First off, the article adds a level of plausible deniability: the author, you see, is merely reporting what “an intellectual Baltimore street bartender” told him. Now, Baltimore street was the commercial heart of the city, where all the fanciest saloons were, so this guy might have known something—then as now, fine saloons favored knowledgeable bartenders. Claiming—correctly, as it turns out—that the name “originated in England,” our bartender goes on to add, “the true cocktail, as every patriotic American knows it today, was invented in the State of Maryland on April 17, 1846.” Having made this bold claim, the bartender admits that some might challenge it. So he cites his sources, as follows:
Die Alkoholismus, by Dr. Ferdinand Braun of Halle, Germany.
The History of Drinking in Great Britain, by one Maloney, an Irishman.
“A somewhat elaborate report on early drinking customs in the United States,”
prepared by the Smithsonian Institute
The diary of Herman Smith, “superintendant of the wine cellars at Delmonico’s,” the famous New York restaurant, from 1832 to 1838, published by the Falstaff Society in 1884.
A “treatise upon the cocktail” by Sir Edward McCubbin, the Scottish distiller, “privately printed in a limited de luxe edition” of which our bartender has the only copy in America.
Armed with this archive, he can say not only when the cocktail was invented, but precisely where (“the old Palo Alto hotel, at Bladensburg”), by whom (“John Welby Henderson, a native of North Carolina”), for whom (“John A. Hopkins, of Fairfax, Virginia”) and who else was present (Co. Denmead Maglone, U.S.A.,” and three other individuals, including a Georgia congressman). The only thing he can’t answer is why the cocktail was so named.
Then he launches into the whole circumstances of the drink’s creation: an early morning duel, a victor—Hopkins—made queasy by the gushing blood of his opponent, a bartender—Henderson—who saw that “something unusually tempting and powerful was needed.”
Of course, none of the people mentioned in it ever existed, nor were the books cited ever written. In 1846, the cocktail was already at least 50 years old, and it came not from Maryland but from the Hudson Valley. But the appearance of the thing was just too much for the average newspaperman: how could it be anything but true? The article was widely reprinted, quoted from, cited as authoritative.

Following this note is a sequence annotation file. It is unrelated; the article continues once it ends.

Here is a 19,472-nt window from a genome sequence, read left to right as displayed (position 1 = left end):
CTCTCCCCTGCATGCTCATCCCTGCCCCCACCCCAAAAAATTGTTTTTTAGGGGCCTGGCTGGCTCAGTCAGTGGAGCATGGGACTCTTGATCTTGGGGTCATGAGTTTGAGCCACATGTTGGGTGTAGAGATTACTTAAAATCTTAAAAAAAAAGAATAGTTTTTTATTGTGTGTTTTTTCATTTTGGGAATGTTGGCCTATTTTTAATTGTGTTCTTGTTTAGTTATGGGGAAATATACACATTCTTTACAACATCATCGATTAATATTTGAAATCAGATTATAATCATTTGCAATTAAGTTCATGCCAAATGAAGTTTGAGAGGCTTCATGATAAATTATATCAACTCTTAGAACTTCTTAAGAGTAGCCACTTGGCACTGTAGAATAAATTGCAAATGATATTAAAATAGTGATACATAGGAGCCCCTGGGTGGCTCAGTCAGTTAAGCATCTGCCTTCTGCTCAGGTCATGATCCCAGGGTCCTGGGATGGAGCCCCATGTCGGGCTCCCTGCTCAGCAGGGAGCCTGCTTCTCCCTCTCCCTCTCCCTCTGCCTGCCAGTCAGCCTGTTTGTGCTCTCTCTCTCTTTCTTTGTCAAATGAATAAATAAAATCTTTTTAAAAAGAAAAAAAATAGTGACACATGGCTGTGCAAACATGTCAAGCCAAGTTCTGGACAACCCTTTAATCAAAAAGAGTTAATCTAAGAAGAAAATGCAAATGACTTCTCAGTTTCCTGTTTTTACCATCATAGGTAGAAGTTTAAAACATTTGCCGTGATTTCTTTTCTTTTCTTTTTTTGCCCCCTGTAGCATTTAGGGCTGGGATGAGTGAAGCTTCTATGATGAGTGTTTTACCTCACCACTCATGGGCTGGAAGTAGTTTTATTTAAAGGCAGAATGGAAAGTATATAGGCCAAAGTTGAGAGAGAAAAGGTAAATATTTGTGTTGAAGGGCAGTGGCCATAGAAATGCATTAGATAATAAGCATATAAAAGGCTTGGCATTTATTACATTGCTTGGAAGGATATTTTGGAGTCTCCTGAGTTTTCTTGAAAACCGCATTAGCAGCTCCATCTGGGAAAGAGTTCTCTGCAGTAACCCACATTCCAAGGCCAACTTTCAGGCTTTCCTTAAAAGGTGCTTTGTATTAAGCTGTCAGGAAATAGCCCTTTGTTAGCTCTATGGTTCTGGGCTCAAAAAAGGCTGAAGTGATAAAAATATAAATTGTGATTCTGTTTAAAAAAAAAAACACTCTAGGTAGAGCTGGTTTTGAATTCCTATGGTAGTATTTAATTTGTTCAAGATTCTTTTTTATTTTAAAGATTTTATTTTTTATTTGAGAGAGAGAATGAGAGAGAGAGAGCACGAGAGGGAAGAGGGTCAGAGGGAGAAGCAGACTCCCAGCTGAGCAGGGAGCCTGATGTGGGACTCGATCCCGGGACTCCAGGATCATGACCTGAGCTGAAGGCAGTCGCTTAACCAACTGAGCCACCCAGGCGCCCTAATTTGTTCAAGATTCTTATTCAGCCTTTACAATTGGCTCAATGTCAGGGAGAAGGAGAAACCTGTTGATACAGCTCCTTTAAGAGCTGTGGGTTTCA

Meanwhile, its author was snickering behind his hand, a hand which no doubt held a big seidel of Wurzburger beer or a church-windows glass of Maryland rye whiskey.
The article, I should add, is unsigned. But there is only one man who could have written it: Henry Louis Mencken, the “Sage of Baltimore.” Mencken had his faults, Lord knows, but his way with words was the snappiest there was, and his opinion of the American people the most jaundiced. In the 1900s and 1910s, he liked to use the first of those things to confirm the second by writing the occasional “hoax,” as he called them, for the Baltimore Sun, where he worked, and sometimes for other papers as well. His most famous one, “A Neglected Anniversary,” was printed by the New York Evening Mail in 1917 and got the whole country believing that the Americans did not use bathtubs until Millard Fillmore installed one in the White House in 1850. On that one, at least, he eventually came clean.
Up to now, “The Secret History of the Cocktail” has not been added to the census of his hoaxes (as long as we’re adding it, we must throw a 1909 Sun article where the “intellectual Baltimore Street bartender” came back for a disquisition on the drinks of the world, and probably a 1905 article from the Chicago Tribune on the same topic that cites the authority of a massive—and non-existent—book on the topic by one “Emile Necaire,” an equally nonexistent New Orleans bartender).
Mencken wrote these things for fun and to show how much smarter he was than everybody else, but he also wrote them to prove a point. When somebody’s spoon-feeding you all the answers, you ought to look at the hand holding the spoon. History is rarely cut and dried, and things like cocktails and bathtubs and, well, anything really, rarely have stories that you can tie a nice, neat bow around. We will never know precisely who mixed the first cocktail or where (let alone what day it was mixed on), and the more certainty with which someone tells you different the more skeptical you ought to be.